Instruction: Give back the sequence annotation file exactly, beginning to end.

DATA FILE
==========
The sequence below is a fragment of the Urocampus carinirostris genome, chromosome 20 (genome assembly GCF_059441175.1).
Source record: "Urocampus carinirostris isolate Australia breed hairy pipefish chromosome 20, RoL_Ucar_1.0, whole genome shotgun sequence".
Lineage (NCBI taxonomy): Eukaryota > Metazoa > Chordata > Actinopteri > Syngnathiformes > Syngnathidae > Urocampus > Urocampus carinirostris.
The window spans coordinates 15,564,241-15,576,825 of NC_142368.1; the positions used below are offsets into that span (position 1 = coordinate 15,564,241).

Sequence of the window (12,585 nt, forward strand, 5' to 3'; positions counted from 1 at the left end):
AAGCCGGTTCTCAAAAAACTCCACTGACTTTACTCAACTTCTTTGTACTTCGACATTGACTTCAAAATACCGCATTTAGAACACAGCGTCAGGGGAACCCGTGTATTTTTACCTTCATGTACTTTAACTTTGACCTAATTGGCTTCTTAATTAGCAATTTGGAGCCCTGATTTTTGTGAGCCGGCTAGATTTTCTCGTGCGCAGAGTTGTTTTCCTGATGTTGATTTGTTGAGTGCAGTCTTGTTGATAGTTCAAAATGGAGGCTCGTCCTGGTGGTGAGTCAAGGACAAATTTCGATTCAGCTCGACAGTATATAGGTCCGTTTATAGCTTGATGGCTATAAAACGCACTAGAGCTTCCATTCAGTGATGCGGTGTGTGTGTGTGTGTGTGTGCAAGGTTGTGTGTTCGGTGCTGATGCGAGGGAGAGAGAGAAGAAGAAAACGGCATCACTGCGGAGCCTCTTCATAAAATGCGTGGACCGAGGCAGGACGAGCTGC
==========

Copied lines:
The sequence below is a fragment of the Urocampus carinirostris genome, chromosome 20 (genome assembly GCF_059441175.1).
Source record: "Urocampus carinirostris isolate Australia breed hairy pipefish chromosome 20, RoL_Ucar_1.0, whole genome shotgun sequence".
Lineage (NCBI taxonomy): Eukaryota > Metazoa > Chordata > Actinopteri > Syngnathiformes > Syngnathidae > Urocampus > Urocampus carinirostris.
The window spans coordinates 15,564,241-15,576,825 of NC_142368.1; the positions used below are offsets into that span (position 1 = coordinate 15,564,241).

Sequence of the window (12,585 nt, forward strand, 5' to 3'; positions counted from 1 at the left end):
AAGCCGGTTCTCAAAAAACTCCACTGACTTTACTCAACTTCTTTGTACTTCGACATTGACTTCAAAATACCGCATTTAGAACACAGCGTCAGGGGAACCCGTGTATTTTTACCTTCATGTACTTTAACTTTGACCTAATTGGCTTCTTAATTAGCAATTTGGAGCCCTGATTTTTGTGAGCCGGCTAGATTTTCTCGTGCGCAGAGTTGTTTTCCTGATGTTGATTTGTTGAGTGCAGTCTTGTTGATAGTTCAAAATGGAGGCTCGTCCTGGTGGTGAGTCAAGGACAAATTTCGATTCAGCTCGACAGTATATAGGTCCGTTTATAGCTTGATGGCTATAAAACGCACTAGAGCTTCCATTCAGTGATGCGGTGTGTGTGTGTGTGTGTGTGCAAGGTTGTGTGTTCGGTGCTGATGCGAGGGAGAGAGAGAAGAAGAAAACGGCATCACTGCGGAGCCTCTTCATAAAATGCGTGGACCGAGGCAGGACGAGCTGC